Infanticide: Exploring the Heart of Darkness

2 small boys are shot dead in CT

Posted Feb 27, 2013

Grandparents are famous for their unconditional love, kindness, patience, humor, comfort, and lessons in life. Breaking news from Connecticut is unfathomable.

Three dead bodies were found in a car in CT late Tuesday night. Allegedly, Debra Denison, 47-years-old, shot and killed her two young grandsons and then turned the gun on herself.

Adding to the heartbreak are reports that the kids were collected from their day care and en route to a birthday party. Alton Perry was supposed to open presents and celebrate his 2nd birthday yesterday afternoon. He and 6-month-old little brother, Ashton Perry, never made it to the celebration. Instead, gunshots deflated the hopes, dreams and lives of two little boys.

No doubt, people are going to experience a strong visceral reaction to this gut-wrenching tragedy. Horrific events beg one question: Why?

There is already a great deal of speculation regarding what actually happened on February 26 and Ms. Denison’s mental state. I’m not involved in the investigaton and have never met the grandmother, so I can’t say what happened or offer a diagnosis.

I can share forensic knowledge that infanticide is a terrible and rare crime. Review of world literature reveals that mental illness is pervasive in perpetrators of familial child homicide. Common symptoms linked to perpetrators include depression, psychosis, and suicidal thoughts.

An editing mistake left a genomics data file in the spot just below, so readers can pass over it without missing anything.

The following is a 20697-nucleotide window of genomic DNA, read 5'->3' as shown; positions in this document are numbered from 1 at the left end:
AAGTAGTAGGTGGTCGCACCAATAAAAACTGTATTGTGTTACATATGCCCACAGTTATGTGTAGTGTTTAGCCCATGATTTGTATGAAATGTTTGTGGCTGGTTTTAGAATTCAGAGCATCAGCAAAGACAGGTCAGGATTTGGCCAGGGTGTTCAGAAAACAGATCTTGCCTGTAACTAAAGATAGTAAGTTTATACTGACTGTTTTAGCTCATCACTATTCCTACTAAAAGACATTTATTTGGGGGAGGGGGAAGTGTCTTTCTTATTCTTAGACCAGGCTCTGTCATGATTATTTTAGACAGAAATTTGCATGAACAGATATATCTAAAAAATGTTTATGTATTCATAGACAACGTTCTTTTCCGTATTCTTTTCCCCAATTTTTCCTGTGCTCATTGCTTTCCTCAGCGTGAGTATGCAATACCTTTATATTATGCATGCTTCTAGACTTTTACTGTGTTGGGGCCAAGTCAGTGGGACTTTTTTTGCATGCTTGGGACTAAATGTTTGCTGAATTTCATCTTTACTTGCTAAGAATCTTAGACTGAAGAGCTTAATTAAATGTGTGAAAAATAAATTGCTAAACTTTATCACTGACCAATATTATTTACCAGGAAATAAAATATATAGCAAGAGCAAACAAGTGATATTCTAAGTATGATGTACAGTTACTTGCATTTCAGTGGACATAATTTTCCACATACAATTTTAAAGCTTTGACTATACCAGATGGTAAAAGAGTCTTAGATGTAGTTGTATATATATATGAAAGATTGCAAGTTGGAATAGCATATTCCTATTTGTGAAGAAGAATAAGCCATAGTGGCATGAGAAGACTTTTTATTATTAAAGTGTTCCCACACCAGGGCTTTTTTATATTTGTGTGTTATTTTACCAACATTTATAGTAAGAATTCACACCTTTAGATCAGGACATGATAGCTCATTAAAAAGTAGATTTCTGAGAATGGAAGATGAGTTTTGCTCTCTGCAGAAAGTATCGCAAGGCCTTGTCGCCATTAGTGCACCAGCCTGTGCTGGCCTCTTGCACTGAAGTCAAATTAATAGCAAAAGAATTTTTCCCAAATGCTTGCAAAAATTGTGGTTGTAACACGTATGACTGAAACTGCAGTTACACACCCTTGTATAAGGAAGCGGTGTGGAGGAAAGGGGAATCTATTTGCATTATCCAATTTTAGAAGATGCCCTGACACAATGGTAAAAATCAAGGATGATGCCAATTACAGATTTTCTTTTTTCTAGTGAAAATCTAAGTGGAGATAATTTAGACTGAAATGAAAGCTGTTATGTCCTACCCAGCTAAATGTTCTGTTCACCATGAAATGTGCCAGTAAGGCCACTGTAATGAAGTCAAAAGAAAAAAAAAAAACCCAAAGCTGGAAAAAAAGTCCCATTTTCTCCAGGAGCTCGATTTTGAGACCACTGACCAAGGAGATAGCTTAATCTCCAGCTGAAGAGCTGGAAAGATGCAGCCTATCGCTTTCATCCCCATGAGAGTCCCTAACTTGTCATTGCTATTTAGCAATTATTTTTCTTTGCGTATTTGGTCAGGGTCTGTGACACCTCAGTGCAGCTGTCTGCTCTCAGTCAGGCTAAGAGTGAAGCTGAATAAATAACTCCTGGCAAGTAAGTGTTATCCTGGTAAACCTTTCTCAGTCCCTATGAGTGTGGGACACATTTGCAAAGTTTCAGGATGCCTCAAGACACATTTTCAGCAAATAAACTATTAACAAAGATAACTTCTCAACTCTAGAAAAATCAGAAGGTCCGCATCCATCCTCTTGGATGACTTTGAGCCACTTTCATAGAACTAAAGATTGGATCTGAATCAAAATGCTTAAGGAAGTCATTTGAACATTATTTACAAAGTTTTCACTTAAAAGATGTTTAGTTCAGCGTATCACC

Specific research of grandparents murdering grandkids is sparse but another type of child murder has been widely studied. Filicide, or the intentional killing of a child by its mother, has been well published in forensic journals. Different experts have theorized that different types of motives exist when it comes to filicide. Some examples of these motives are; 1) altruistic, 2) acutely psychotic, 3) fatal maltreatment, 4) unwanted child, and 5) revenge. Although these archetypes were originally developed by experts at Case Western Medical Center to explain filicide they might be applicable to familial homicide on a wider scale.

When the motive is altruistic, the killer actually believes that they are acting out of love. In this scenario, the perpetrator believes that it is in the child’s best interest to die. Psychotic murderers have no comprehensible motive. Instead, they are acting in response to a command hallucination or other unrealistic thought process. Fatal maltreatment is where a child dies from cumulative abuse, neglect, or Munchausen syndrome by proxy. An unwanted child serves as the motivation for the fourth subtype of homicide, and happens when the primary caregiver thinks of the child as a hindrance. Finally, revenge homicide happens when the murderer acts with the specific intent of harming another close relative of the child.

Although this information can provide some rationale for why murder happens it doesn’t make it any easier to stomach. These categories offer a simplistic explanation to better understand infanticide, a multifaceted phenomenon with various causes and characteristics.

A better understanding of potentially fatal familial dynamics leading to infanticide could facilitate future identification of risk and enable effective intervention strategies.

In the meantime, I hope that the grieving family and the nation will find solace in each other’s love and support. Memories, routines, and connectedness are vital to promote resiliency and healing during these dark days.

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About the Author

Helen M. Farrell, M.D., is a psychiatrist with Harvard Medical School. She researches forensic psychiatry and violence.

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